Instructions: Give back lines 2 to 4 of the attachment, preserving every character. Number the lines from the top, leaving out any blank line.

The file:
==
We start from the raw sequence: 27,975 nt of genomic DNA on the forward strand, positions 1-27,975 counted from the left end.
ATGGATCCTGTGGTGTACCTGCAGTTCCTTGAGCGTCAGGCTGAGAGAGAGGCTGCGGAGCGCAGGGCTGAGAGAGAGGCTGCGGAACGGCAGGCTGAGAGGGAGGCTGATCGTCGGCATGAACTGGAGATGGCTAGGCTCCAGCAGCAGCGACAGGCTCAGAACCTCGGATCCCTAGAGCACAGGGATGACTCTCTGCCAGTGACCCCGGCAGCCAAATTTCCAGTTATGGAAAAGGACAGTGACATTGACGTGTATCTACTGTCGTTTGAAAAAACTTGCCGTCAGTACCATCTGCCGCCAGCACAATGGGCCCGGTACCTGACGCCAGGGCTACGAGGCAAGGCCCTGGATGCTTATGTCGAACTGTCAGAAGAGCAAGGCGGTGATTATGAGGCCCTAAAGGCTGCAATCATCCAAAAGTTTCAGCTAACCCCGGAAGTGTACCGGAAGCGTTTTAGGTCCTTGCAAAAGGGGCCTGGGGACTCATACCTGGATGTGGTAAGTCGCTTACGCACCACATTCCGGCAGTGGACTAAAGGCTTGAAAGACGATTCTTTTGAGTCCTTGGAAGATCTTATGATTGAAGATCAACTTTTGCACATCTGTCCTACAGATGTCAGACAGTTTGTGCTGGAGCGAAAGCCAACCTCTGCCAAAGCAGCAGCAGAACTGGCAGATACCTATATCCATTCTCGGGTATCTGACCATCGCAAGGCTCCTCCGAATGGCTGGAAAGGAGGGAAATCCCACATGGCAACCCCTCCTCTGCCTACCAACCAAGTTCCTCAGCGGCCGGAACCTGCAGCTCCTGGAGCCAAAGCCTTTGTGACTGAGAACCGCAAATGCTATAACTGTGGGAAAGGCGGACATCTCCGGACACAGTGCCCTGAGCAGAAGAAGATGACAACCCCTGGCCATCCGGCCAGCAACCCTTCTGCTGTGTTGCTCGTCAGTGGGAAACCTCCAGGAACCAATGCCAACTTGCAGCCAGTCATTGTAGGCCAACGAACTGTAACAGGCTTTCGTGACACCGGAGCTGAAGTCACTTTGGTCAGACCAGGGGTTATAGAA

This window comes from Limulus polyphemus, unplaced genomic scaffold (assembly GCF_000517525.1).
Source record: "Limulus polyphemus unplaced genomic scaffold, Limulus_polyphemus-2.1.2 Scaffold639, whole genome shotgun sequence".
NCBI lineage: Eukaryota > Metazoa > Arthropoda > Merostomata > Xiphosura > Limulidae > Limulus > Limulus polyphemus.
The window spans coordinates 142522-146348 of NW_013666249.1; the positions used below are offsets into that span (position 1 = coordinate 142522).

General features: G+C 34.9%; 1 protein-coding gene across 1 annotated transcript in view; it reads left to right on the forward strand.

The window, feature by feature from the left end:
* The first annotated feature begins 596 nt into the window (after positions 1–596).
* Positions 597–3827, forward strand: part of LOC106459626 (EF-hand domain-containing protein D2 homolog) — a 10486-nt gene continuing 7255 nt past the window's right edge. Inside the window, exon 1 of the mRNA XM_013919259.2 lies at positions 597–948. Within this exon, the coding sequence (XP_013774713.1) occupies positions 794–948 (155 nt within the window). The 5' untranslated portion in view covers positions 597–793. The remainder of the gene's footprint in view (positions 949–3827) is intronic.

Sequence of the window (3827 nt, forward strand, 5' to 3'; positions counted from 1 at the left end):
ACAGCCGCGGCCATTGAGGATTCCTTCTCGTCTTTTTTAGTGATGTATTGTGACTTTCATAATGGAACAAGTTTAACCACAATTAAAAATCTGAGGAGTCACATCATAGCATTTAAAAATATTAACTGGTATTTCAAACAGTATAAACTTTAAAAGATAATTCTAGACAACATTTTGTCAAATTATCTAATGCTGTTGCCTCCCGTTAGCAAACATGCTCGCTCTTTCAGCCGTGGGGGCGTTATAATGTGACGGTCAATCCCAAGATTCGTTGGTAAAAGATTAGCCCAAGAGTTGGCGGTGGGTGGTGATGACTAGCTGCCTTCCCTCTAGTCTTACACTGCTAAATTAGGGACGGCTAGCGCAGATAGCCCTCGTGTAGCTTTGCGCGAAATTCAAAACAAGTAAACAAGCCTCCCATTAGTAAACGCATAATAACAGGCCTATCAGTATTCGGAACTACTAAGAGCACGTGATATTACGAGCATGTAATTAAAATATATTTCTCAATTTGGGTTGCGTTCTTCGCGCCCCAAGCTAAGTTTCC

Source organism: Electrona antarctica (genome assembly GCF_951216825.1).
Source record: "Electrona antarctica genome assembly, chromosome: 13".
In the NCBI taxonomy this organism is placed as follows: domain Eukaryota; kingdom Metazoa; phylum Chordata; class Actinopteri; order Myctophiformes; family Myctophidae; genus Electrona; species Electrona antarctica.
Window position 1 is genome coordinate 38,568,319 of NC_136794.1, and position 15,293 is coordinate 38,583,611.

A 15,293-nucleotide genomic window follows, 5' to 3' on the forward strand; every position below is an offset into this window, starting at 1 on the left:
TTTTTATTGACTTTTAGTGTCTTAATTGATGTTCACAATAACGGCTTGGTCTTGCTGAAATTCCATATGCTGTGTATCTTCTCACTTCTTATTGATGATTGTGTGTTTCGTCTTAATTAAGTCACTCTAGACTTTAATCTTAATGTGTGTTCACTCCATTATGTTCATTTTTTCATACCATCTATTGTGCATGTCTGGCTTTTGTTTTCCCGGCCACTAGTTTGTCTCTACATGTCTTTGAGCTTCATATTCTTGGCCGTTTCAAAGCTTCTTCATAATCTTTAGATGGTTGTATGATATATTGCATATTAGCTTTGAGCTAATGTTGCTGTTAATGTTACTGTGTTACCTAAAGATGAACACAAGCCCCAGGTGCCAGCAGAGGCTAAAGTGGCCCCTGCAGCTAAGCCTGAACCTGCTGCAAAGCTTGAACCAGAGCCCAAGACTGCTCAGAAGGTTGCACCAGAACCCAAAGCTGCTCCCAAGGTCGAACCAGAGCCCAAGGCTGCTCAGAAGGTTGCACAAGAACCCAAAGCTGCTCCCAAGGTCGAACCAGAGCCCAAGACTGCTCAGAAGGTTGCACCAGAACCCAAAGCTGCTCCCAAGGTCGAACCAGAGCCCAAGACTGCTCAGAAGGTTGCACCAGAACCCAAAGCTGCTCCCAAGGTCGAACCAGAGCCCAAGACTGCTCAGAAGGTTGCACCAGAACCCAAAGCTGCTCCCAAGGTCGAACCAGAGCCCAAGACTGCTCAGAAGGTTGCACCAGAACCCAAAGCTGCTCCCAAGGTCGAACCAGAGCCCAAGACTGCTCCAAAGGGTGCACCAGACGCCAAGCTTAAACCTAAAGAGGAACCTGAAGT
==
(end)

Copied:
ATGGATCCTGTGGTGTACCTGCAGTTCCTTGAGCGTCAGGCTGAGAGAGAGGCTGCGGAGCGCAGGGCTGAGAGAGAGGCTGCGGAACGGCAGGCTGAGAGGGAGGCTGATCGTCGGCATGAACTGGAGATGGCTAGGCTCCAGCAGCAGCGACAGGCTCAGAACCTCGGATCCCTAGAGCACAGGGATGACTCTCTGCCAGTGACCCCGGCAGCCAAATTTCCAGTTATGGAAAAGGACAGTGACATTGACGTGTATCTACTGTCGTTTGAAAAAACTTGCCGTCAGTACCATCTGCCGCCAGCACAATGGGCCCGGTACCTGACGCCAGGGCTACGAGGCAAGGCCCTGGATGCTTATGTCGAACTGTCAGAAGAGCAAGGCGGTGATTATGAGGCCCTAAAGGCTGCAATCATCCAAAAGTTTCAGCTAACCCCGGAAGTGTACCGGAAGCGTTTTAGGTCCTTGCAAAAGGGGCCTGGGGACTCATACCTGGATGTGGTAAGTCGCTTACGCACCACATTCCGGCAGTGGACTAAAGGCTTGAAAGACGATTCTTTTGAGTCCTTGGAAGATCTTATGATTGAAGATCAACTTTTGCACATCTGTCCTACAGATGTCAGACAGTTTGTGCTGGAGCGAAAGCCAACCTCTGCCAAAGCAGCAGCAGAACTGGCAGATACCTATATCCATTCTCGGGTATCTGACCATCGCAAGGCTCCTCCGAATGGCTGGAAAGGAGGGAAATCCCACATGGCAACCCCTCCTCTGCCTACCAACCAAGTTCCTCAGCGGCCGGAACCTGCAGCTCCTGGAGCCAAAGCCTTTGTGACTGAGAACCGCAAATGCTATAACTGTGGGAAAGGCGGACATCTCCGGACACAGTGCCCTGAGCAGAAGAAGATGACAACCCCTGGCCATCCGGCCAGCAACCCTTCTGCTGTGTTGCTCGTCAGTGGGAAACCTCCAGGAACCAATGCCAACTTGCAGCCAGTCATTGTAGGCCAACGAACTGTAACAGGCTTTCGTGACACCGGAGCTGAAGTCACTTTGGTCAGACCAGGGGTTATAGAA

This window comes from Limulus polyphemus, unplaced genomic scaffold (assembly GCF_000517525.1).
Source record: "Limulus polyphemus unplaced genomic scaffold, Limulus_polyphemus-2.1.2 Scaffold639, whole genome shotgun sequence".